To escape the "zombifying" sting of emerald jewel wasps, cockroaches deliver swift kicks aimed at the wasps' heads.
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It's a life-saving tactic to avoid what would be a gruesome fate for the cockroach. The emerald jewel wasp is a parasitic insect with a venomous sting, which it uses to put a cockroach into a passive, zombie-like state. After stinging the cockroach once to paralyze its front legs, it strikes a second time, injecting neurotoxins into the roach's brain. With free will lost, the cockroach can be led by its antennae to the wasp’s burrow, where it will lay an egg on the cockroach. Eventually, the cockroach will be eaten alive by the wasp's larva.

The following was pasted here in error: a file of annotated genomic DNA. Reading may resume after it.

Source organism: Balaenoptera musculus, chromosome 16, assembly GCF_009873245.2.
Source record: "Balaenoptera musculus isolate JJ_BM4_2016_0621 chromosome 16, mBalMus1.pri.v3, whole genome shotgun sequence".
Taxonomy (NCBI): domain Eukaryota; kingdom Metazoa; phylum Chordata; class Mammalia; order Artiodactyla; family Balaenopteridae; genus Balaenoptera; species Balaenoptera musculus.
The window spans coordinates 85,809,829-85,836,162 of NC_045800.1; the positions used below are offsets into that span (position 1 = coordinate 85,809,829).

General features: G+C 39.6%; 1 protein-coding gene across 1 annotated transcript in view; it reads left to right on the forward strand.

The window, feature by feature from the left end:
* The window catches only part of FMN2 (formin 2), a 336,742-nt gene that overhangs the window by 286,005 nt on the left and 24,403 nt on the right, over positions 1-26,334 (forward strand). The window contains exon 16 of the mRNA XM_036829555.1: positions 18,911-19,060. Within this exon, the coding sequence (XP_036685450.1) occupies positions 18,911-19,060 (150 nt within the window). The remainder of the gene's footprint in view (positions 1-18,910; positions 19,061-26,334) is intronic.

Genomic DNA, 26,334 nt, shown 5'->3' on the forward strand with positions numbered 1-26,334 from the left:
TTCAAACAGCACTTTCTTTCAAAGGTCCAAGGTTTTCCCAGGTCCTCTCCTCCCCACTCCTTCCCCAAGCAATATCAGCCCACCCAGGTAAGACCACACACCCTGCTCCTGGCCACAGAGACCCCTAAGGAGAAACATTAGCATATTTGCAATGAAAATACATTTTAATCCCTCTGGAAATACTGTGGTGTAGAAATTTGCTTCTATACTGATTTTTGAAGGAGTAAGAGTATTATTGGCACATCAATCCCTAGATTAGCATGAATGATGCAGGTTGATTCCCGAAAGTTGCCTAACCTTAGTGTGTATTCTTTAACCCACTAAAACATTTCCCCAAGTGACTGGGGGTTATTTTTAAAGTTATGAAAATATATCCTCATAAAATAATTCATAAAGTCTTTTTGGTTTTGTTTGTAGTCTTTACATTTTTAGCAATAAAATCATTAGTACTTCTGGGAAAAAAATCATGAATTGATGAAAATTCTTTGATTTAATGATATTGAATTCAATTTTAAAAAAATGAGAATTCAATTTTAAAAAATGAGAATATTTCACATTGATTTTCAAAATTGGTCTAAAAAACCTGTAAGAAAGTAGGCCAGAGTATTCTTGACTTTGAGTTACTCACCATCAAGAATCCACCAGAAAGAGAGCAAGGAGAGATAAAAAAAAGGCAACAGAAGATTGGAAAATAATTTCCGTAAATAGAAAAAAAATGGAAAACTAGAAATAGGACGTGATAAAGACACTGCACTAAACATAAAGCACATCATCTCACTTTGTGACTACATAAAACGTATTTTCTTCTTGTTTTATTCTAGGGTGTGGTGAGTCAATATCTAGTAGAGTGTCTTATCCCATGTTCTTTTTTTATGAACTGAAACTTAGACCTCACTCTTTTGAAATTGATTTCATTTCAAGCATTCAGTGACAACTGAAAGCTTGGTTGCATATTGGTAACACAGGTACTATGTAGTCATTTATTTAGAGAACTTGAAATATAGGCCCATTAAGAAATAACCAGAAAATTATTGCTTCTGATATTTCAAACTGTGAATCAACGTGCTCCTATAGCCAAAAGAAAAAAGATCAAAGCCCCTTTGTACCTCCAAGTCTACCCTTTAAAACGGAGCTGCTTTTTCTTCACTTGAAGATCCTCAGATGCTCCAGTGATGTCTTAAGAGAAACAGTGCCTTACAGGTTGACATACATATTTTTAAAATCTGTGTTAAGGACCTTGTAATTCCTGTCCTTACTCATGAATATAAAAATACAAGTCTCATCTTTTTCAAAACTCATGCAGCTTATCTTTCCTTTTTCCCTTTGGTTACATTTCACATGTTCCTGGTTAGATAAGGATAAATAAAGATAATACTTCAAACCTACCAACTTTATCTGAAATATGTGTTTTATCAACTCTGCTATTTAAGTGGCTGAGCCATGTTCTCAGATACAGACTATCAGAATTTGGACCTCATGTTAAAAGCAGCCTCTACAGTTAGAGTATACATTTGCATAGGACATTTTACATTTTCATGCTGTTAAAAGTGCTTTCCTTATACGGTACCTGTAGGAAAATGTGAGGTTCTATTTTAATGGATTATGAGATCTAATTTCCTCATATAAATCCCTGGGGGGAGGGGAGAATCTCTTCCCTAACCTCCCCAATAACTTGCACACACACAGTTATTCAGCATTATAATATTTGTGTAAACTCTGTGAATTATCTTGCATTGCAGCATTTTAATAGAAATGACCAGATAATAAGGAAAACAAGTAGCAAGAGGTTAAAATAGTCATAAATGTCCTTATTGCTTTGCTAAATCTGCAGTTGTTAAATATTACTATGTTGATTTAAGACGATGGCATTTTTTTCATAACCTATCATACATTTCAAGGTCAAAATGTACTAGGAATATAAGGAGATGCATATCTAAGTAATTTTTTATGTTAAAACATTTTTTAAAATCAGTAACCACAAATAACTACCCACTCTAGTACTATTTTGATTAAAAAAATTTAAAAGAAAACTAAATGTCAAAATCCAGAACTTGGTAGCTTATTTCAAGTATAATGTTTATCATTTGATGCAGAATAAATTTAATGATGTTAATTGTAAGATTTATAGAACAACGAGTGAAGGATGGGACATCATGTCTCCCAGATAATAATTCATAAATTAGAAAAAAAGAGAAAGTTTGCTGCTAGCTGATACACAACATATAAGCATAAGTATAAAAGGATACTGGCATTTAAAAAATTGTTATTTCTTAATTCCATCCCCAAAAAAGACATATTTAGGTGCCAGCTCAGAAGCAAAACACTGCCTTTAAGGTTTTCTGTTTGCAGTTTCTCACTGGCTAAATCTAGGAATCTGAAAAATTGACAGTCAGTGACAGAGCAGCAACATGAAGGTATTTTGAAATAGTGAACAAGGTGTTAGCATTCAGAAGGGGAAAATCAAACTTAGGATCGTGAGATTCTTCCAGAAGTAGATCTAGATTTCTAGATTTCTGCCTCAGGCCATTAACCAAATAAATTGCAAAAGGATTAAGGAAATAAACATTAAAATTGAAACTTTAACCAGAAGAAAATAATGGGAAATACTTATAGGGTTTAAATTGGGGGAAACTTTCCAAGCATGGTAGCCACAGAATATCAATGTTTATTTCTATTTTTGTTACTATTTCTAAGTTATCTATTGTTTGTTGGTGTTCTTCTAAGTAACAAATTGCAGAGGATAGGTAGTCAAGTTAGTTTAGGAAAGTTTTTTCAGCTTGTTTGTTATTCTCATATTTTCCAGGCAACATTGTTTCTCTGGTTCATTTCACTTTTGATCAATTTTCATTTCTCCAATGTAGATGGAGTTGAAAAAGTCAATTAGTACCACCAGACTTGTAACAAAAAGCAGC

However, cockroaches do have the ability to fight back against the wasps. Biologist Kenneth Catania of Vanderbilt University studied the insect encounters and noted six ways that cockroaches defended themselves, including powerful kicks and biting. In the study, sixty-three percent of the cockroaches that launched any of these defenses against wasps avoided being stung.
Read "How roaches avoid deadly zombification—and more breakthroughs"
How Cockroaches Use Karate Kicks to Avoid Becoming Zombies | National Geographic